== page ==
Monday, November 24, 2008

Things I Don't Miss About Paris, Part One

There were a lot of things about life in the U.S. I tended to take for granted before living overseas. Aspects of daily life that seemed unremarkable simply because I was used to them suddenly became fascinating occurrences when they were stripped away by another country's rules. Now that I'm once again living stateside, I love relishing in the small details that are so eternally exciting to me. Graffiti-free cities, clothes dryers, fellow human beings who make room for you when you're walking towards them, and to-go coffee shops have all become objects of wonderment. I just can't believe they exist! But there is one feature of American society that thrills me beyond anything else. France has me so programmed to their weekly routine that I sometimes forget it even exists. When the memory of it pops into my head, I enjoy the excitement of it all over again. I'm talking about shopping on Sunday, and I will never take it for granted again.

Those who know France know how about Sundays. Nothing is open. Ok, not nothing. There is always at least one 24/7 pharmacy available, some boulangeries will sell you a baguette, and in big cities like Paris there are a few retail establishments that dare to open their doors on the traditional Christian day of rest. But in general, you can expect to be greeted by a big, steel gate and a fermé sign if you even attempt to engage in consumption on Sunday. Small villages are practically on lockdown. Even such daily essentials as grocery stores don't open on Sundays. If you've spent any time living in France you know the feeling of boredom that comes around once a week. I used to dread this horrible day when I lived in a tiny town in the south of France. With not a single open storefront the place felt even more like a ghosttown than it already was.

Now, some people will say that they love the idea of everything being closed on Sundays. It encourages rest, relaxation and time spent with friends and family. I say, what about those who find relaxation in wandering the aisles of a department store? What's more, being able to shop on Sunday might actually decrease stress and increase family/friend time. Have you ever tried to get groceries in France on a Saturday? It's one of the most stressful, time-consuming things you'll ever do! Since stores are not open late during the week and not open on Sundays, everyone has to run errands on Saturday. The country might only have 60 million inhabitants, but you can be sure they'll all be at the same store as you on Saturday afternoon.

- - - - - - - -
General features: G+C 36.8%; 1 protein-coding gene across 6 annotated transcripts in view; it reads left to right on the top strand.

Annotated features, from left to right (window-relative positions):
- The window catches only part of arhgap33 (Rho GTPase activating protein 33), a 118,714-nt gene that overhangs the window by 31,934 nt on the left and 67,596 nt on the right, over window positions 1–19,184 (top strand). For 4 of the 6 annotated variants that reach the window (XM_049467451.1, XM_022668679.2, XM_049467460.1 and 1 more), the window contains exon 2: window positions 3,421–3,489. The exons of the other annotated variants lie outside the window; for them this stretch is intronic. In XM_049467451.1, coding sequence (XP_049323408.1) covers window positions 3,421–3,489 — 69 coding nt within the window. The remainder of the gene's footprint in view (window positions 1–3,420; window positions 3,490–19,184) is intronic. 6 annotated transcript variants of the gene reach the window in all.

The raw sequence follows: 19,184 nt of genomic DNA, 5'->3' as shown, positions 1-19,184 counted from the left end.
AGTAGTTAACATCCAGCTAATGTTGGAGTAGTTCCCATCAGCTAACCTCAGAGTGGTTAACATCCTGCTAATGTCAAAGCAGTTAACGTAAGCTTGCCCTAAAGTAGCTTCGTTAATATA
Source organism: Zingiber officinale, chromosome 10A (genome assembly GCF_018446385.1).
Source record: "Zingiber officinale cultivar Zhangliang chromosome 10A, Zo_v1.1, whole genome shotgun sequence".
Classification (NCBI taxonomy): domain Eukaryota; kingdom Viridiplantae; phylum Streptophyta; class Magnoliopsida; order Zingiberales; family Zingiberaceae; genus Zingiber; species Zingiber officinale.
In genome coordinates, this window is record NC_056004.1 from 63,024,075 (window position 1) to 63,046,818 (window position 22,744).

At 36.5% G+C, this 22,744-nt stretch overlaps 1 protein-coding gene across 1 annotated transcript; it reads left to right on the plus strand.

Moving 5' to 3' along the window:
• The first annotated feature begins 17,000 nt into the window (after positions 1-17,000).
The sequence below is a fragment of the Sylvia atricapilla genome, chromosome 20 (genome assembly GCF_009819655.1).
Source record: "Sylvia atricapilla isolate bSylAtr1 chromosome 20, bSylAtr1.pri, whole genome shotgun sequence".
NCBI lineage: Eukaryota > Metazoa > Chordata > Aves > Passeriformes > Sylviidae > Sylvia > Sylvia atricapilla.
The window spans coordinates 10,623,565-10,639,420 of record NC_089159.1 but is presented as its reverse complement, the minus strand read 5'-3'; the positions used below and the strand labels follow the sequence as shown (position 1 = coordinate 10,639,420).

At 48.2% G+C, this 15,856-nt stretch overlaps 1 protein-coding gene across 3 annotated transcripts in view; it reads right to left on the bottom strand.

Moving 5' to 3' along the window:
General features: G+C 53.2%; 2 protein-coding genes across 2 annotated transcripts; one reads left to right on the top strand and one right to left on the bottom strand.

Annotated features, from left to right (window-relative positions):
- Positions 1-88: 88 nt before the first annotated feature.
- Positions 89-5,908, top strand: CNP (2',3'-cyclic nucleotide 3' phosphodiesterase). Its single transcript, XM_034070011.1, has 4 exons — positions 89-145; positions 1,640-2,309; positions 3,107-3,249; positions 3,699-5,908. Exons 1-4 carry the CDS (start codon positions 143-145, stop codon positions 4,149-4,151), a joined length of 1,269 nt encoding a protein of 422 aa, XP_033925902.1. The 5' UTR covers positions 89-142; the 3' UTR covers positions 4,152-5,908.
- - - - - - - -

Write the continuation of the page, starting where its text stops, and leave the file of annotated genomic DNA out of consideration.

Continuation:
I avoid the craziness that is shopping on the day after Thanksgiving in the U.S. like the plague, but the citizens of France are forced to buy under similar conditions once a week for their entire lives. This Turkey Day, I'll be giving thanks for the blessed, under-appreciated freedom to shop whenever I like. Especially Sundays.


Nomadic Matt said...

i hated how everything was closed on sundays. It made it really hard to go shopping!!!! I can understand closing on sundays if you are open late on the weekdays but they don't even do that!

it's a real adjustment from 24 hr america!!

Tanya said...

Matt: you've totally hit the nail on the head - not open on Sundays + also not open late at night = no time to get anything done! This could be a whole other post: why French stores close at 7pm or earlier.

Tanya said...

I just noticed that the photo I used for this post is fairly ambiguous. Doesn't really look like anything in my opinion. For the record, it was taken from a third floor balcony inside the Mall of America in Minnesota. Also for the record, this is my favorite place to shop, and yes, they are open on Sundays.

Fida said...

That is so interesting. By the way, you forgot the Saturdays: stores close after 4pm or even earlier. I grew up in Europe and lived there until my mid 40s. Interestingly, living in Canada, I lost interest in shopping - Sundays open or not. Everything seems to be the same. Once you visited one Mall, you've seen everything. That need for consumerism is one of the very few disturbing things for me here. A lot of people don't seem to know what to do with themselves if they can't go shopping. What’s more, I had to get used to hearing all kinds of noises on Sunday: mowing grass, sawing trees, hammering, drilling, renovating... my Sunday’s peace and quite? Out the window :-)

Tanya said...

Fida: I agree with your assessment on consumerism. It's gotten out of control. I think the economic crisis is forcing everyone to take a look at their buying habits and reassess their wants vs. their needs. This might be a positive consequence of the whole deal.